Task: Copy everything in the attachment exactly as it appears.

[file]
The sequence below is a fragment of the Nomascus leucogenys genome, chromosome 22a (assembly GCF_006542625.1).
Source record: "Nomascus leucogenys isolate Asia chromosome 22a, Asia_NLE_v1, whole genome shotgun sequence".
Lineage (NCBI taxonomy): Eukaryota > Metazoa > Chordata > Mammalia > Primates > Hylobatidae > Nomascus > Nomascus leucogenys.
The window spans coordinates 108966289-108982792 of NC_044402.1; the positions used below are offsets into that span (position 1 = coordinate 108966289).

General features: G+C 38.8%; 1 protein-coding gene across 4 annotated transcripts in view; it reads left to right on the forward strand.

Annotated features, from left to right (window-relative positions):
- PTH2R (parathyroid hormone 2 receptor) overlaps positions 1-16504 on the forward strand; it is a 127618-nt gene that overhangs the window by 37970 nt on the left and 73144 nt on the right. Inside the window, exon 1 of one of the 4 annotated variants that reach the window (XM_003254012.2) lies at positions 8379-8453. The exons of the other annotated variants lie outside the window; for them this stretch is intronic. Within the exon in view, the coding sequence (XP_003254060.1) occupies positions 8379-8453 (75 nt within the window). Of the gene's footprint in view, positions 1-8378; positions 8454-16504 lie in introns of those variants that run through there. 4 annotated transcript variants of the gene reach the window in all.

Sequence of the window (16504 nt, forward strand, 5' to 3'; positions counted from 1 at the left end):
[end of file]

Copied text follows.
The sequence below is a fragment of the Nomascus leucogenys genome, chromosome 22a (assembly GCF_006542625.1).
Source record: "Nomascus leucogenys isolate Asia chromosome 22a, Asia_NLE_v1, whole genome shotgun sequence".
Lineage (NCBI taxonomy): Eukaryota > Metazoa > Chordata > Mammalia > Primates > Hylobatidae > Nomascus > Nomascus leucogenys.
The window spans coordinates 108966289-108982792 of NC_044402.1; the positions used below are offsets into that span (position 1 = coordinate 108966289).

General features: G+C 38.8%; 1 protein-coding gene across 4 annotated transcripts in view; it reads left to right on the forward strand.

Annotated features, from left to right (window-relative positions):
- PTH2R (parathyroid hormone 2 receptor) overlaps positions 1-16504 on the forward strand; it is a 127618-nt gene that overhangs the window by 37970 nt on the left and 73144 nt on the right. Inside the window, exon 1 of one of the 4 annotated variants that reach the window (XM_003254012.2) lies at positions 8379-8453. The exons of the other annotated variants lie outside the window; for them this stretch is intronic. Within the exon in view, the coding sequence (XP_003254060.1) occupies positions 8379-8453 (75 nt within the window). Of the gene's footprint in view, positions 1-8378; positions 8454-16504 lie in introns of those variants that run through there. 4 annotated transcript variants of the gene reach the window in all.

Sequence of the window (16504 nt, forward strand, 5' to 3'; positions counted from 1 at the left end):